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This article in CS

  1. Vol. 44 No. 1, p. 254-260
     
    Received: Dec 23, 2002


    * Corresponding author(s): hfkaeppl@wisc.edu
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doi:10.2135/cropsci2004.2540

Genetic Analysis of Quantitative Trait Loci for Groat Protein and Oil Content in Oat

  1. S. Zhua,
  2. B. G. Rossnagelb and
  3. H. F. Kaeppler *c
  1. a Center for Applied Genetic Technologies, the University of Georgia, Athens, GA 30602, USA
    b Crop Development Centre, University of Saskatchewan, Saskatoon, SK S7N 5A8, Canada
    c Department of Agronomy, University of Wisconsin, Madison, WI 53706, USA

Abstract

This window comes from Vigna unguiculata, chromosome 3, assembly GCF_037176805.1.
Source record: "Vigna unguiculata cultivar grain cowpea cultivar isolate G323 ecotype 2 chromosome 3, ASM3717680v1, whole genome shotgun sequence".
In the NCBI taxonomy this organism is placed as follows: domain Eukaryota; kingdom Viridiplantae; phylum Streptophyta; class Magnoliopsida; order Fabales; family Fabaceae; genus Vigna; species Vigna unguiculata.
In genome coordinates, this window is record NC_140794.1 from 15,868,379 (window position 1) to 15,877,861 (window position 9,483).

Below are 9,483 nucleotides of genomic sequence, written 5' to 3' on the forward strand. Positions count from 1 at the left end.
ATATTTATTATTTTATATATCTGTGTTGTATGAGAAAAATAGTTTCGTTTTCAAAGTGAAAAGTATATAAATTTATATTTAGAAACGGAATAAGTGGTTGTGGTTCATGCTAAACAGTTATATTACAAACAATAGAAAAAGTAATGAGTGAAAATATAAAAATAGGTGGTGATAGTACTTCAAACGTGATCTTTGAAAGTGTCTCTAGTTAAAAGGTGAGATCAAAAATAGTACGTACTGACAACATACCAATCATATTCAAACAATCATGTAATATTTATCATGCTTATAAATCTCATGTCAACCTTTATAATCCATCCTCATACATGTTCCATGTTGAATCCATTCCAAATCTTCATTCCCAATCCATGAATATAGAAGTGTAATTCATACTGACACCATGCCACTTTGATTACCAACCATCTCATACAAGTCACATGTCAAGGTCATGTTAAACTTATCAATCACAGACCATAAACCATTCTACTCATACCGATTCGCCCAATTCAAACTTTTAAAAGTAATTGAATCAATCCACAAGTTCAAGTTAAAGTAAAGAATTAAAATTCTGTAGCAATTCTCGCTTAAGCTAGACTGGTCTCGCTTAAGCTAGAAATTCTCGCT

Groat protein and oil content are major quality traits in oat (Avena sativa L.). Information regarding the number, genomic location, and effect of quantitative trait loci (QTL) for protein and oil content, and epistasis between these QTL would facilitate the development of oat cultivars with desirable levels of the two traits. QTL for protein and oil content were mapped and characterized in an oat population consisting of 152 recombinant inbred lines from the cross of ‘Ogle’ (low)/MAM17-5 (high). Groat protein and oil were measured for samples harvested from field hill plots across two years. Composite interval mapping was used for QTL analysis with a framework map consisting of 272 molecular markers. Seventeen and six regions were identified significantly (LOD score threshold of 3.5) associated with protein and oil, respectively. Significant additive × additive gene interactions were detected for both protein and oil. In particular, the interactions between nonparental alleles played an important role in conferring high oil for most progeny of the cross. The final models best for single years, due to either the main effect or the interaction, explained 29 to 42% and 42 to 52% of the total phenotypic variation for protein and oil content, respectively. The QTL on OM6 and OM19 for protein and the QTL on OM3 and OM6 for oil, which were consistently identified, could serve as starting points for more intense scrutiny of genomic regions controlling groat protein or oil content in oat.

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